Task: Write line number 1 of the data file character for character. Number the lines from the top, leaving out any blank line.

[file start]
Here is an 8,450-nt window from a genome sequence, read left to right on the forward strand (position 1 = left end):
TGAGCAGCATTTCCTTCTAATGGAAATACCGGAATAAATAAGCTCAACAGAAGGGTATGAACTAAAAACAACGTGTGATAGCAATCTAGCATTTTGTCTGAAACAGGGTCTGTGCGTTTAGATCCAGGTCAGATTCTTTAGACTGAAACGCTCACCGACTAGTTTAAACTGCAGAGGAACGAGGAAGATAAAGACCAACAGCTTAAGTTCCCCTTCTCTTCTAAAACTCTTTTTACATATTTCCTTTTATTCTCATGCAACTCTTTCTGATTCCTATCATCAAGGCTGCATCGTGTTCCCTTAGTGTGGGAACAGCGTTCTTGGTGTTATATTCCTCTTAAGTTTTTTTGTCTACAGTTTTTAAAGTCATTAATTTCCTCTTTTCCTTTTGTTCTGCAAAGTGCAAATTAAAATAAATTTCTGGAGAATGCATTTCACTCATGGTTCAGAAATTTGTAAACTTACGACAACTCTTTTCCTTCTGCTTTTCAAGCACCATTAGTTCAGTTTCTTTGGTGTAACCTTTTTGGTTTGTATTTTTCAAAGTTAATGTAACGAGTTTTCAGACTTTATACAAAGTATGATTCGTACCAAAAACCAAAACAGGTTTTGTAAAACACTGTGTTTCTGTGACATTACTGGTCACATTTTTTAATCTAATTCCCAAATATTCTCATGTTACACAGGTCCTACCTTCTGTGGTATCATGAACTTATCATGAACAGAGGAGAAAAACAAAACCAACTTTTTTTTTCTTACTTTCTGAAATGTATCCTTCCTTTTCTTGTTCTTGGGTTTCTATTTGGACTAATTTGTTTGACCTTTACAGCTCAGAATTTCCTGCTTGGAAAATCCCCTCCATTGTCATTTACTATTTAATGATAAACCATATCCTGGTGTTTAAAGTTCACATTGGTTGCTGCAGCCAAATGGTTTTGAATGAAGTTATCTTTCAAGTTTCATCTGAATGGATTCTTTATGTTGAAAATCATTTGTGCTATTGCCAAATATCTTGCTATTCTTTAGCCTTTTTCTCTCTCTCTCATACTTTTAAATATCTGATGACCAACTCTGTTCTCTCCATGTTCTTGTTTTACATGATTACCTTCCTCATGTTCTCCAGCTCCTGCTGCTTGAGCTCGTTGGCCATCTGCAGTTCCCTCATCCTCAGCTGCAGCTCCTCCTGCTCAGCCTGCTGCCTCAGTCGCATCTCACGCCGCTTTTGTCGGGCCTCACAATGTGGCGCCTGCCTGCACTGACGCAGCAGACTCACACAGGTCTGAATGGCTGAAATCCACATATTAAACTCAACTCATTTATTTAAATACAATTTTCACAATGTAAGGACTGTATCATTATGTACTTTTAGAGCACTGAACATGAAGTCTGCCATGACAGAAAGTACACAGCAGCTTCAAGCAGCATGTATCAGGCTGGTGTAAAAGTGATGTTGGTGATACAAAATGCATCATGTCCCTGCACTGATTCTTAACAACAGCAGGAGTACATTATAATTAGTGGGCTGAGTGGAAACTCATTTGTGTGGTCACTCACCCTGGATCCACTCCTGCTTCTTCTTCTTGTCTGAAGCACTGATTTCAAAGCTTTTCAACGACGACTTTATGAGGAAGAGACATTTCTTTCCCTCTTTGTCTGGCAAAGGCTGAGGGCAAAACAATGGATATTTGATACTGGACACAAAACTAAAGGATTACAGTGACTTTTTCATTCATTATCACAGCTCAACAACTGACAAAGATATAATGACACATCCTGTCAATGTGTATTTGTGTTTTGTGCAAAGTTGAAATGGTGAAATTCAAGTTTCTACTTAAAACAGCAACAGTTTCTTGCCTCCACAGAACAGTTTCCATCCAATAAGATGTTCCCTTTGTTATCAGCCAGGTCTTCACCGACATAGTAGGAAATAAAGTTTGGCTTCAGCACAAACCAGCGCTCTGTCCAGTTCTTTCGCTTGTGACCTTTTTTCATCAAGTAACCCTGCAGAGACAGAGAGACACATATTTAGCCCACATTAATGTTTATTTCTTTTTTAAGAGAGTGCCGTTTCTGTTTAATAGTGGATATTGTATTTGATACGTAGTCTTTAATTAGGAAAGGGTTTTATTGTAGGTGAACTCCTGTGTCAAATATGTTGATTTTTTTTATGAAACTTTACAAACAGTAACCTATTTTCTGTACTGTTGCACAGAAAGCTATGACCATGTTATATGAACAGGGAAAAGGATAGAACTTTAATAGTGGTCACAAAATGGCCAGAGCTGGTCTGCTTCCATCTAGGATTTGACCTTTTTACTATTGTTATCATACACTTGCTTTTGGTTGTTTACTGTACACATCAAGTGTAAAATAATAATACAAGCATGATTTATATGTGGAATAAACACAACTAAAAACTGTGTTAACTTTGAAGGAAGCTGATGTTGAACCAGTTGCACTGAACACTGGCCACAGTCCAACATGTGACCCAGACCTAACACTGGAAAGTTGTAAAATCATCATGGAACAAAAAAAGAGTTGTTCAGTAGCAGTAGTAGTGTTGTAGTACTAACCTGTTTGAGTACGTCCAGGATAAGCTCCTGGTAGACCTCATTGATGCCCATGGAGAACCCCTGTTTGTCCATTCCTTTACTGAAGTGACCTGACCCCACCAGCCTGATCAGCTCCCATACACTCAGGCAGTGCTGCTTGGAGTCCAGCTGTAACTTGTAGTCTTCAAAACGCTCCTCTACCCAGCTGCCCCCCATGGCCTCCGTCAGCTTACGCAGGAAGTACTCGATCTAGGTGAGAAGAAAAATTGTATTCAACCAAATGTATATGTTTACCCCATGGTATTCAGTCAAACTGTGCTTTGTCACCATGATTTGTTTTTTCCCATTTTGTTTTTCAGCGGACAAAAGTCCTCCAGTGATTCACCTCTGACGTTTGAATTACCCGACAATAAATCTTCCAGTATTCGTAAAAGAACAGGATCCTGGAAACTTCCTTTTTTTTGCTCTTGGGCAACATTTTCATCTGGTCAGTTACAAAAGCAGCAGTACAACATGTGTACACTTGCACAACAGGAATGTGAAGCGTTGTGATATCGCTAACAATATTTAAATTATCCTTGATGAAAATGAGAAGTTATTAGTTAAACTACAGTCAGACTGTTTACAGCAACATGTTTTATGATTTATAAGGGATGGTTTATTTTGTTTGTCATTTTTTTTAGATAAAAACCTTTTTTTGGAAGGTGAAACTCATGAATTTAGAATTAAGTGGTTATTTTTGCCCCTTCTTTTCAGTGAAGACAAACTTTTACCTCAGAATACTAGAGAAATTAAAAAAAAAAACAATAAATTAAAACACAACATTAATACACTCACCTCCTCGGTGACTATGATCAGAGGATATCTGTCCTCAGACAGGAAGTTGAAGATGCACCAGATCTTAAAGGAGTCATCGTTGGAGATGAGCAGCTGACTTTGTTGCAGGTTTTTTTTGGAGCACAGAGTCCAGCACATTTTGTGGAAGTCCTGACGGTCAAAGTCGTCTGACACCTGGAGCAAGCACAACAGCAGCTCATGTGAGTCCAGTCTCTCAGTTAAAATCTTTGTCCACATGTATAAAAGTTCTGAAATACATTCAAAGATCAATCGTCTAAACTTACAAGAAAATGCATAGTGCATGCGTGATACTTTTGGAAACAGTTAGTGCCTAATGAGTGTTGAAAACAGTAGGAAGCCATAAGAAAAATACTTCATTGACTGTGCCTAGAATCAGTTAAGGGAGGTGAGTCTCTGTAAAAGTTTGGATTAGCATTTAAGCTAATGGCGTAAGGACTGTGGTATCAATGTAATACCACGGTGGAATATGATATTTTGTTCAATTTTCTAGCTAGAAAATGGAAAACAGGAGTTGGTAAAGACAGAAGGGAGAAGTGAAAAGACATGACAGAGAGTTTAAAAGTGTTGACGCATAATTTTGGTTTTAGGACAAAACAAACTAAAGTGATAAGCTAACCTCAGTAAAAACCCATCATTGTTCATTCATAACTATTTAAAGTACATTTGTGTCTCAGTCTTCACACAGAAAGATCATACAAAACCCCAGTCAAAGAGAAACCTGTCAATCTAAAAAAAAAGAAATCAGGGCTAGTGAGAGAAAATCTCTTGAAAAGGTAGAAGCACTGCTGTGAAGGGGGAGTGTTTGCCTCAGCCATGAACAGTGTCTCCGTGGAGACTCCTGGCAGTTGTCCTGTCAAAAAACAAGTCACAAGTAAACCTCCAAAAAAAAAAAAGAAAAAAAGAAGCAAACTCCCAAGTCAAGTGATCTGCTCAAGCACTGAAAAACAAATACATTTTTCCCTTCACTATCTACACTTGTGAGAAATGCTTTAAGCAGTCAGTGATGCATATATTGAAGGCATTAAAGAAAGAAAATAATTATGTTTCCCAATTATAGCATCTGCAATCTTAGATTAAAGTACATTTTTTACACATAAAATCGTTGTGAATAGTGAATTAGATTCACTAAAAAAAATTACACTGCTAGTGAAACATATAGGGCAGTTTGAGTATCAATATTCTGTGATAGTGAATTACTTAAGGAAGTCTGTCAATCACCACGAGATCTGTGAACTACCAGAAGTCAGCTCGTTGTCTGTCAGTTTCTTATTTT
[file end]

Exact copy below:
Here is an 8,450-nt window from a genome sequence, read left to right on the forward strand (position 1 = left end):